What will a text to image generator do with abstract language depicting love and pain?
i remember when carmine rivers seeped from my
shins, tracing a route back to the bathtub. once,
i dreamt of bathing in my own bruises. my legs
still bleed whenever i miss you.
who cares about subclavian
and carotid arteries. blood
is blood. everyone knows that
model hearts don’t look
like the real thing, they’re
all too red and stiff; genuine
myocardium is pink, fragile,
too fragile, disgusting, raw.
It was dark. You were faceless. The air was stagnant. I was silent.
I didn’t touch you, but I knew you were warm.
We lay our bodies by the marsh, staring up at the sky,
silence slitting our throats. The darkness shrouds our bodies
like a pall. I wondered if two cadavers could kiss.
I tried to train the Teachable Machine to recognize when I’m awake/alert versus when I’m sleeping/tired. For awakeness, I recorded clips of me focusing on the camera, usually eyes open, and I also tried to capture more “alert” body language. For tiredness, I recorded clips of me with my eyes closed in bed, yawning, and “tired” body language (like me with my head leaned against other surfaces).
A heart with eyes, a stegosaurus, and the word “кошка” (cat in Russian). I think I’ve used this site before, and I find it really interesting that it tries to detect smaller circles and transform them into eyes.
tw: vague child abuse mention, eating disorder mention
The “10,000 Bowls of Oatmeal Problem” describes a problem that some algorithms in certain contexts can run into when generating a large amount of content. Though generative programs are technically capable of producing any amount of content, most are unlikely to generate perceptually “interesting”, “novel”, or “unique” results when many artifacts have to be made.
Perceptual uniqueness is not necessary in contexts where “perceptual differentiation” is satisfactory enough – for example, if one was generating the appearance of multiple small details such as grains of sand or waves on water, slight variations to their appearance would be 1) less work for the creator of the generator 2) beneficial to creating a pleasing sense of visual uniformity. However, for larger, more noticeable things, such as say, fish in an aquarium, higher levels of differentiation are needed to prevent an “uncanny valley” effect. One could increase the amount of options that can be generated, or make the generative options as different as possible from each other.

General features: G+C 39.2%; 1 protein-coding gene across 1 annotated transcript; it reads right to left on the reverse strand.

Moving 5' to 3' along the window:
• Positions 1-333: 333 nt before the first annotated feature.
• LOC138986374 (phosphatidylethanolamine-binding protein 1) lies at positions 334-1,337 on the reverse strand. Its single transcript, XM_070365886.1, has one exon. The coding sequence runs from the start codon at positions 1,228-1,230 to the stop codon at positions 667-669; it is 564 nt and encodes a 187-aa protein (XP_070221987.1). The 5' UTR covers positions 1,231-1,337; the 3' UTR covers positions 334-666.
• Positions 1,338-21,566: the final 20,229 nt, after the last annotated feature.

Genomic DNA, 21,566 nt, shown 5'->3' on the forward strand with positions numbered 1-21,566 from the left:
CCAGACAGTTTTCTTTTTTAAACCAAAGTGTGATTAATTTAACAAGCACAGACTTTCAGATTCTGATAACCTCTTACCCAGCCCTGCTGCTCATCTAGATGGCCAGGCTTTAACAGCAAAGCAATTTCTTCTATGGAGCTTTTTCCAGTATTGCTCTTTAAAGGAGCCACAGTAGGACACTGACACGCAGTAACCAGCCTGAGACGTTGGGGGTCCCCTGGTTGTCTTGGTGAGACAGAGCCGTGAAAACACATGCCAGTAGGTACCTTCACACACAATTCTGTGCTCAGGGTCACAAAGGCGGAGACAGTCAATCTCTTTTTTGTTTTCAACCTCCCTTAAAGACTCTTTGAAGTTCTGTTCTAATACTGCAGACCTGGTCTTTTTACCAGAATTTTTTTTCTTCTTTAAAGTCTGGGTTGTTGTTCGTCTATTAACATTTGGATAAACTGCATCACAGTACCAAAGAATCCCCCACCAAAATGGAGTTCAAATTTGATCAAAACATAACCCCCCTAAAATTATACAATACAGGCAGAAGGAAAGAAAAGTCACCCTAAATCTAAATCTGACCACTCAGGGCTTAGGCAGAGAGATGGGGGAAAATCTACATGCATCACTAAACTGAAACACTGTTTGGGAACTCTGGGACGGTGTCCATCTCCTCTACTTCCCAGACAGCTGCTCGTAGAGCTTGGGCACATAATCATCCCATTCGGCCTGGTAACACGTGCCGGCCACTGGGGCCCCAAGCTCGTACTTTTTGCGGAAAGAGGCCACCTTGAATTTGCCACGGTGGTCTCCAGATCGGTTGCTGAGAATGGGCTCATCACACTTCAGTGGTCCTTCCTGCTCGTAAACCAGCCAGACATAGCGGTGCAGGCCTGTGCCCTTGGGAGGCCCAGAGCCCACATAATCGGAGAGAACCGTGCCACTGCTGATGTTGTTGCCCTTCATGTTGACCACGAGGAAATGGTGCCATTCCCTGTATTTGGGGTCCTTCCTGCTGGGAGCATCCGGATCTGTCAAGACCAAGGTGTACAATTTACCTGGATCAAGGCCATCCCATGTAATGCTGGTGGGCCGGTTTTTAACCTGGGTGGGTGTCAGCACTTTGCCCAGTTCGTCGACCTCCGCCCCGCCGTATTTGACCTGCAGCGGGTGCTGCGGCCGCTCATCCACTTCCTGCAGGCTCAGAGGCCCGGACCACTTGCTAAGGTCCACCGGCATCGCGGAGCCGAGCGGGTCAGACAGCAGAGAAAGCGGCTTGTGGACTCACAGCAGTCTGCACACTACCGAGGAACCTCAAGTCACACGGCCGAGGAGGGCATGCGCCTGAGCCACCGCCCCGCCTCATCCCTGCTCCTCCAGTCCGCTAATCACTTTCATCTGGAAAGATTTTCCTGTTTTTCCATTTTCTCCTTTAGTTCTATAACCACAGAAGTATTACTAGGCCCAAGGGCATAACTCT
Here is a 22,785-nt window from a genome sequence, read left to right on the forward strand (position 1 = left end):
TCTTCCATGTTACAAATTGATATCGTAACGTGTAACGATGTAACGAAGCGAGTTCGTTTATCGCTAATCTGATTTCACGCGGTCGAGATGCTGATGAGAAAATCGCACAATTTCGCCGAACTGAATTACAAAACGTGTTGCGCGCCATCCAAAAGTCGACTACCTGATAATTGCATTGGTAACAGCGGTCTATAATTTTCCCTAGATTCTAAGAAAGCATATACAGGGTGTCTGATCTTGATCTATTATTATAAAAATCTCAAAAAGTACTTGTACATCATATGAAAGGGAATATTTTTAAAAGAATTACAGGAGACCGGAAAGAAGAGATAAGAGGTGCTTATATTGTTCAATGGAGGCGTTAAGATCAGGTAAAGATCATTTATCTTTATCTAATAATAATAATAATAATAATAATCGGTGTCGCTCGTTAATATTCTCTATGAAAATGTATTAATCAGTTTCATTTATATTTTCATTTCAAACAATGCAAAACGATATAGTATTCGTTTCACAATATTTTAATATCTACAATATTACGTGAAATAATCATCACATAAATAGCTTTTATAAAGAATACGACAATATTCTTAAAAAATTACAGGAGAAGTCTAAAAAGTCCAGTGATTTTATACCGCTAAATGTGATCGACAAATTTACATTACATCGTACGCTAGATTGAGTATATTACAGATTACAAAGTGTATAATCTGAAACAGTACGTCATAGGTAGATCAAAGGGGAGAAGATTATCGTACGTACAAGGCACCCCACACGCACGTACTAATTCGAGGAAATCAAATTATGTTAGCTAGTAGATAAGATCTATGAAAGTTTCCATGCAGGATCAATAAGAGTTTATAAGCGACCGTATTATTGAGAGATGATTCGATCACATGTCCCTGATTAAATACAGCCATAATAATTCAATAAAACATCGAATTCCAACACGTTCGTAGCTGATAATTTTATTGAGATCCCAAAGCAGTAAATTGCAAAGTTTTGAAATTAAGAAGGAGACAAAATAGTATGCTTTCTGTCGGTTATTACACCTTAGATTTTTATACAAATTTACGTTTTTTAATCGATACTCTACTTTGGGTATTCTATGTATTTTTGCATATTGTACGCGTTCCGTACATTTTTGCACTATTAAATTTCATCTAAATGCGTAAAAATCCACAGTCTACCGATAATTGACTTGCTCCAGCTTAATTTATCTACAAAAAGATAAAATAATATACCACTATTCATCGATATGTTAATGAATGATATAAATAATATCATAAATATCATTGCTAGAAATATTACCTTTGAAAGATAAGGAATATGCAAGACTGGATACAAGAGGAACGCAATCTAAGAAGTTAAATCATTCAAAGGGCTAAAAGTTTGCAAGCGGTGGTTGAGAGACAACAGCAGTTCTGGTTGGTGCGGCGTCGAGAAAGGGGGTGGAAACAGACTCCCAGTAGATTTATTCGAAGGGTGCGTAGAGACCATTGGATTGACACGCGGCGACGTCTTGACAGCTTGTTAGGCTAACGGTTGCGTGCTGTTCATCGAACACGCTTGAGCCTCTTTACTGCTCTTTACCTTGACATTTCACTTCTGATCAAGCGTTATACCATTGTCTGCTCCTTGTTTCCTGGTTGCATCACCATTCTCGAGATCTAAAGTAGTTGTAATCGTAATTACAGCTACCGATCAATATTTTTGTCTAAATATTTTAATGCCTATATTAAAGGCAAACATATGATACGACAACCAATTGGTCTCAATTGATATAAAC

Generative Valentines [link]
I first started by creating a Bezier heart. Then, I made various transformed copies of it that were all colored based off of a randomly generated color background. Then, I added bordered Comic Sans text with two generative variables, following the format “Have a(n) [adjective] [synonym for Valentine’s Day] Day,” that would produce a different result every time the Valentine’s Day card generator cycled through the 12 names in my generator.
I originally had the generator randomly choose from a list of my classmates; however, I realized that it made it harder for the generator to consistently produce a result for every classmate. Instead, I changed the algorithm to cycle through the names in a predetermined order, ending the loop after one Valentine was generated for each classmate.
I also modified the code used to save JPGs of the Valentines so that it would name each card “Valentine_[classmate’s name]” rather than “valentine_[number]” to make accessing the downloaded files easier.
10,000 Bowls of Oatmeal Problem
I feel like I am starting to achieve some of the Oatmeal Problem, as I think that the varying colors + generative text gives my cards some degree of uniqueness, however, their overall composition is static, which is an aspect that makes them less interesting from each other.
I was particularly drawn to this Helena Sarin “#latentdoodle” because although it is a non-representational piece, this AI-generated work has a composition and texture that reminds me of the appearance of sand or salt under a microscope.